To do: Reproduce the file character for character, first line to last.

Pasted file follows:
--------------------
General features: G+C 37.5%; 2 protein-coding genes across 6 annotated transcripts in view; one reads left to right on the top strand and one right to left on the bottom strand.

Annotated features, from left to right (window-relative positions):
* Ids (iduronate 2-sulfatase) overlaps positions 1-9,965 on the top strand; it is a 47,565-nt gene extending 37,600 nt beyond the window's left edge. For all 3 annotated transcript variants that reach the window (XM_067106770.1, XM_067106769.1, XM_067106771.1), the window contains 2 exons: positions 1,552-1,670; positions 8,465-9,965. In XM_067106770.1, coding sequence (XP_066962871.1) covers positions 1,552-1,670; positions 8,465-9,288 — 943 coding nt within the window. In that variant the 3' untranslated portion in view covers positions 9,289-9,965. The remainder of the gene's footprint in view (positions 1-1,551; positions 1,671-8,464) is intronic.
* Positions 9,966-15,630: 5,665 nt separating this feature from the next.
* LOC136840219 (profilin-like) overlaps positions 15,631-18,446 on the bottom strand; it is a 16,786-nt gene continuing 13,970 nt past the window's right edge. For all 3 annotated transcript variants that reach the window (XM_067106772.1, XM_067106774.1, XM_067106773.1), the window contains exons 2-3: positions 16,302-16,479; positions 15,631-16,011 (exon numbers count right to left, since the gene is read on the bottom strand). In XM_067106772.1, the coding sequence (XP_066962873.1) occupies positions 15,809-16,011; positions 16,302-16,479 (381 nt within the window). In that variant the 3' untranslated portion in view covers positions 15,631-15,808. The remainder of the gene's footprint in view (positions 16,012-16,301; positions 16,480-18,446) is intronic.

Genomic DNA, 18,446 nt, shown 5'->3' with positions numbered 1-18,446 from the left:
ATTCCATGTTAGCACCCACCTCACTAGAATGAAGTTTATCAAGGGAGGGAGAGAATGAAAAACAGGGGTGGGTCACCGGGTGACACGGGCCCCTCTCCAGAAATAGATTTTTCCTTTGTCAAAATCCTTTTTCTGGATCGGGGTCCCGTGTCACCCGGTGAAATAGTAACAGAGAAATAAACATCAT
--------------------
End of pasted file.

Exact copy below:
General features: G+C 37.5%; 2 protein-coding genes across 6 annotated transcripts in view; one reads left to right on the top strand and one right to left on the bottom strand.

Annotated features, from left to right (window-relative positions):
* Ids (iduronate 2-sulfatase) overlaps positions 1-9,965 on the top strand; it is a 47,565-nt gene extending 37,600 nt beyond the window's left edge. For all 3 annotated transcript variants that reach the window (XM_067106770.1, XM_067106769.1, XM_067106771.1), the window contains 2 exons: positions 1,552-1,670; positions 8,465-9,965. In XM_067106770.1, coding sequence (XP_066962871.1) covers positions 1,552-1,670; positions 8,465-9,288 — 943 coding nt within the window. In that variant the 3' untranslated portion in view covers positions 9,289-9,965. The remainder of the gene's footprint in view (positions 1-1,551; positions 1,671-8,464) is intronic.
* Positions 9,966-15,630: 5,665 nt separating this feature from the next.
* LOC136840219 (profilin-like) overlaps positions 15,631-18,446 on the bottom strand; it is a 16,786-nt gene continuing 13,970 nt past the window's right edge. For all 3 annotated transcript variants that reach the window (XM_067106772.1, XM_067106774.1, XM_067106773.1), the window contains exons 2-3: positions 16,302-16,479; positions 15,631-16,011 (exon numbers count right to left, since the gene is read on the bottom strand). In XM_067106772.1, the coding sequence (XP_066962873.1) occupies positions 15,809-16,011; positions 16,302-16,479 (381 nt within the window). In that variant the 3' untranslated portion in view covers positions 15,631-15,808. The remainder of the gene's footprint in view (positions 16,012-16,301; positions 16,480-18,446) is intronic.

Genomic DNA, 18,446 nt, shown 5'->3' with positions numbered 1-18,446 from the left:
ATTCCATGTTAGCACCCACCTCACTAGAATGAAGTTTATCAAGGGAGGGAGAGAATGAAAAACAGGGGTGGGTCACCGGGTGACACGGGCCCCTCTCCAGAAATAGATTTTTCCTTTGTCAAAATCCTTTTTCTGGATCGGGGTCCCGTGTCACCCGGTGAAATAGTAACAGAGAAATAAACATCAT